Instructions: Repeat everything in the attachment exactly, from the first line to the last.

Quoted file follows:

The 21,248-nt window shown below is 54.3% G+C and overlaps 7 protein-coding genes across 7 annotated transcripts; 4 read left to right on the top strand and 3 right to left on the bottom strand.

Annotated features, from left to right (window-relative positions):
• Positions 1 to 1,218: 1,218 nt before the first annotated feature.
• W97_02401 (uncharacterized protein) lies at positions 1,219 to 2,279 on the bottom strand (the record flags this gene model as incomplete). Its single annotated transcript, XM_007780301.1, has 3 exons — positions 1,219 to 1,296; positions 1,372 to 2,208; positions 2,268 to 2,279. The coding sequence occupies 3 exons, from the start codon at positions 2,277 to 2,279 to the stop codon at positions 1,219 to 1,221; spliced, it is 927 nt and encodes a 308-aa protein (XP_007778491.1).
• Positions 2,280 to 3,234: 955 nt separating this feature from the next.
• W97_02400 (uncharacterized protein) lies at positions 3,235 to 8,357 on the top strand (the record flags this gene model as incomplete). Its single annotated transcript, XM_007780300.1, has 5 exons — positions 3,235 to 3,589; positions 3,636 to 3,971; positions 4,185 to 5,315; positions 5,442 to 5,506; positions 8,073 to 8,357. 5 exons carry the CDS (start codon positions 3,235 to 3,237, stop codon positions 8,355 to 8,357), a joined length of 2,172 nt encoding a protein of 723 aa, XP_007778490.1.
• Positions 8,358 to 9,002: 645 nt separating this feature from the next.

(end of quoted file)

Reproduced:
The 21,248-nt window shown below is 54.3% G+C and overlaps 7 protein-coding genes across 7 annotated transcripts; 4 read left to right on the top strand and 3 right to left on the bottom strand.

Annotated features, from left to right (window-relative positions):
• Positions 1 to 1,218: 1,218 nt before the first annotated feature.
• W97_02401 (uncharacterized protein) lies at positions 1,219 to 2,279 on the bottom strand (the record flags this gene model as incomplete). Its single annotated transcript, XM_007780301.1, has 3 exons — positions 1,219 to 1,296; positions 1,372 to 2,208; positions 2,268 to 2,279. The coding sequence occupies 3 exons, from the start codon at positions 2,277 to 2,279 to the stop codon at positions 1,219 to 1,221; spliced, it is 927 nt and encodes a 308-aa protein (XP_007778491.1).
• Positions 2,280 to 3,234: 955 nt separating this feature from the next.
• W97_02400 (uncharacterized protein) lies at positions 3,235 to 8,357 on the top strand (the record flags this gene model as incomplete). Its single annotated transcript, XM_007780300.1, has 5 exons — positions 3,235 to 3,589; positions 3,636 to 3,971; positions 4,185 to 5,315; positions 5,442 to 5,506; positions 8,073 to 8,357. 5 exons carry the CDS (start codon positions 3,235 to 3,237, stop codon positions 8,355 to 8,357), a joined length of 2,172 nt encoding a protein of 723 aa, XP_007778490.1.
• Positions 8,358 to 9,002: 645 nt separating this feature from the next.